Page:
- Elizabeth Markham, daughter of Thomas and sister of Griffin. Elizabeth married Edward Sheldon, son of Sir Ralph Sheldon of Beoley and brother of Oxford’s sister-in-law Katherine Trentham.
- Sir John Harington of Kelston, the Queen’s “saucy” godson, son of Isobel Markham and the poet Sir John Harington. This godson of the Queen wrote A New Discourse in which he bravely defended his uncle Thomas Markham along with Sir Ralph Sheldon, father of his cousin-in-law Edward Sheldon who was the book’s dedicatee. The fathers of Edward Sheldon and his wife were being slandered over their Roman Catholicism.
- Anthony Babington, son of Frances Markham who was a sister of Thomas and Isobel. Babington was executed over the Babington Plot.
Gervase had married Anne Gelsthorpe in 1600. It must be noted that while the Markhams were busy feuding in the run up to the Essex Rebellion of the family names in these notes only Catesby appeared on the lists of rebels. Yet Gervase would prove a staunch supporter of the Earls. He was said to have written the play The Dumbe Knight in 1608 to vindicate the Earl of Essex in his 1601 rising, and in 1624 published Perfection in his Honour to laud the Earl of Southampton and his allies the sons and successors of Oxford and Essex. For all their family warfare both sides may have been sympathetic to Essex and Southampton. Also note that through his cousins Gervase Markham lies in proximity to the Sheldons, the family of Oxford’s sister-in-law, who are absolutely surrounded by authorship connections. I consider this one more reason to take a close look at possible authorship clues in Markham’s works.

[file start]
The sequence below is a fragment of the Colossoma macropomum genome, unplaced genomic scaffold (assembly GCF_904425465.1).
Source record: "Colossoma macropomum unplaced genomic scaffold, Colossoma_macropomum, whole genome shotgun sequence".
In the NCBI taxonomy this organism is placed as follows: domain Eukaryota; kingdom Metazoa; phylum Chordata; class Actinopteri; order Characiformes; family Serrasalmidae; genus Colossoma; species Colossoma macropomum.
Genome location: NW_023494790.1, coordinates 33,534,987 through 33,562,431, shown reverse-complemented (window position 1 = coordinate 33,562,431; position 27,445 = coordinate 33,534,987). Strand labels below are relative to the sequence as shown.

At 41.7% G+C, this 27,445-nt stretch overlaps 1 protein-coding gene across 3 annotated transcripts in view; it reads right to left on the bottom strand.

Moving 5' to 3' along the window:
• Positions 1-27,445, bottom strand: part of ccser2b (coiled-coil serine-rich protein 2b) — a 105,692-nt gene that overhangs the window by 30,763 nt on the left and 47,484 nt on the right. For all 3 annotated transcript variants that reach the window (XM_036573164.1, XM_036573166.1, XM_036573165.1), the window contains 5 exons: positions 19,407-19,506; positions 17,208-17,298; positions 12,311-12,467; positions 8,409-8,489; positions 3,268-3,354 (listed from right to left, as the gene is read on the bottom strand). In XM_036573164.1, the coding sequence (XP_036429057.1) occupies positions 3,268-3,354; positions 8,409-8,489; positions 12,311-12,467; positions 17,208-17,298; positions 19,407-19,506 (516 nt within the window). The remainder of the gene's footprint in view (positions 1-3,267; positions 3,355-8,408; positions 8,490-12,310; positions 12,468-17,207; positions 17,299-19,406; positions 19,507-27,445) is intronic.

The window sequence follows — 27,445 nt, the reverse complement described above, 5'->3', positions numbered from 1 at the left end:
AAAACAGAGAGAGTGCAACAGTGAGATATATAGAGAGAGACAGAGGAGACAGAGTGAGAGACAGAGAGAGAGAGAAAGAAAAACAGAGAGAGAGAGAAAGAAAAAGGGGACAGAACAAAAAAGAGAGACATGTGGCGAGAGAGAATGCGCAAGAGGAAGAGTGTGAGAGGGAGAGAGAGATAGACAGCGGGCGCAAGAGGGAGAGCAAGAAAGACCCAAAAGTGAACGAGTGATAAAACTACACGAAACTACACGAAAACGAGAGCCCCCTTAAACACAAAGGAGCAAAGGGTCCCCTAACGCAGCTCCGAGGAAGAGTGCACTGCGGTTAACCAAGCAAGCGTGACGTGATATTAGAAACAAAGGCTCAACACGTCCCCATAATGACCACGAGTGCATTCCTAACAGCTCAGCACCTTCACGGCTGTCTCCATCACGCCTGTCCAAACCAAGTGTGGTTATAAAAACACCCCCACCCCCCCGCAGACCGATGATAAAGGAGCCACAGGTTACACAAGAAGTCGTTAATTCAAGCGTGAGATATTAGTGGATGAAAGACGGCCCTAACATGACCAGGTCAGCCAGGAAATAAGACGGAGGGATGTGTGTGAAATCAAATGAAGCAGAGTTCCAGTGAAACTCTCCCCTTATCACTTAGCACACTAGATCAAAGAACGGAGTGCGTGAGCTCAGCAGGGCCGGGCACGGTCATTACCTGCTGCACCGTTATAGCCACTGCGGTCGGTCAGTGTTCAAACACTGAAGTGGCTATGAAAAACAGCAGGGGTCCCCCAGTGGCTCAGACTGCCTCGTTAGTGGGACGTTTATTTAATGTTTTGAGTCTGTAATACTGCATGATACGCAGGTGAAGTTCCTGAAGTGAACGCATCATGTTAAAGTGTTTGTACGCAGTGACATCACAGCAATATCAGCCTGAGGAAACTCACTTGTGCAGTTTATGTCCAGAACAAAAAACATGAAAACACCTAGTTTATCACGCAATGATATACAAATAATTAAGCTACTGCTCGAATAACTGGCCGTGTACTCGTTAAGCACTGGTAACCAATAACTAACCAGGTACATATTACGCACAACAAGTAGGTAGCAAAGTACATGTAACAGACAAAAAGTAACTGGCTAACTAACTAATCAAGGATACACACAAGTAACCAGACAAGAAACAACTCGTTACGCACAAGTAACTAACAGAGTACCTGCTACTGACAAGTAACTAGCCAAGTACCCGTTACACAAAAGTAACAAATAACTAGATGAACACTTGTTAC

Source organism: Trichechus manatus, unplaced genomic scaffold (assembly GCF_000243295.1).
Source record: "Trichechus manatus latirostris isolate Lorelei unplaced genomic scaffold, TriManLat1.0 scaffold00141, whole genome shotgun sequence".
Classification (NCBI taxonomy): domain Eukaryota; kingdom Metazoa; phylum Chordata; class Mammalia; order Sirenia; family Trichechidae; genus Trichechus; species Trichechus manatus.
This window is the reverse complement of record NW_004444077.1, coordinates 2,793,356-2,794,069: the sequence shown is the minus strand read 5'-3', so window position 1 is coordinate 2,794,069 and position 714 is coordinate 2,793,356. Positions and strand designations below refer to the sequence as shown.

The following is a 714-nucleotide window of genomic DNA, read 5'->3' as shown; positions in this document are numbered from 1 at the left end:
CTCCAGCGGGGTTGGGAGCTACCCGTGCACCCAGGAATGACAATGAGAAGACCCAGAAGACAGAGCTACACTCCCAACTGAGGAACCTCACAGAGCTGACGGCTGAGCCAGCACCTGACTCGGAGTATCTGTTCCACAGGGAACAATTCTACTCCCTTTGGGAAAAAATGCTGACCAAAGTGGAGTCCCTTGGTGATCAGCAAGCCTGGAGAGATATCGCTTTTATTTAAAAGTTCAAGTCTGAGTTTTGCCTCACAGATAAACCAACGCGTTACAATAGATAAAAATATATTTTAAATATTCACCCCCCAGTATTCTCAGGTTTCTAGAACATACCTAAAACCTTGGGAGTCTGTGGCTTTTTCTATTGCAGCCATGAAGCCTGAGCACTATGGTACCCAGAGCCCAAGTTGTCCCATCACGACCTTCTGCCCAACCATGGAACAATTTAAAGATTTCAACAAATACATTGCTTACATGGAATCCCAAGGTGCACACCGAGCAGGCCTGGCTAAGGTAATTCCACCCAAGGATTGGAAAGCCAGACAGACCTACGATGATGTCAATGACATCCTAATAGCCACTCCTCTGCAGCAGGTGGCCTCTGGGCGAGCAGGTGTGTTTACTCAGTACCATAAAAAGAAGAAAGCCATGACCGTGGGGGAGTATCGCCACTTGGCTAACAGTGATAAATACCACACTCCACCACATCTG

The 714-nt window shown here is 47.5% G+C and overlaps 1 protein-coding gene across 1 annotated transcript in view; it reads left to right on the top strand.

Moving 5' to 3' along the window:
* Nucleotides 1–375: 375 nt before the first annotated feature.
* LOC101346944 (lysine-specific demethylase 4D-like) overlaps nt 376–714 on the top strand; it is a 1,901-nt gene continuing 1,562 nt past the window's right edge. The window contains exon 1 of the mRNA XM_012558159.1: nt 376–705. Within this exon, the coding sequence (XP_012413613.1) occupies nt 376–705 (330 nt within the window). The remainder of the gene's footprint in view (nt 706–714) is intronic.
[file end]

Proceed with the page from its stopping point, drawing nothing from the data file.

History of Parliament 1509-1558, Markham, Sir John (by 1486-1559), of Cotham, Notts
 Grosart, Alexander B. Miscellanies of the Fuller Worthies’ Library, Memorial-Introduction (1870-76) 2:3-31; Drake, 246-247; HOP 1558-1603, Markham, Robert (1536-1606), of Cotham, Notts.
 Grosart, letter from Thomas Markham to Robert Markham, 4 February 1600/1?, see above
 DNB 1885-1900, Volume 36, Gervase Markham; Harington, John. The Epigrams of Sir John Harington, ed. Gerard Kilroy, Ashgate Publishing, 2009, p. 7
 CP 76.56. February 12, 1600/01
Also see DNB entries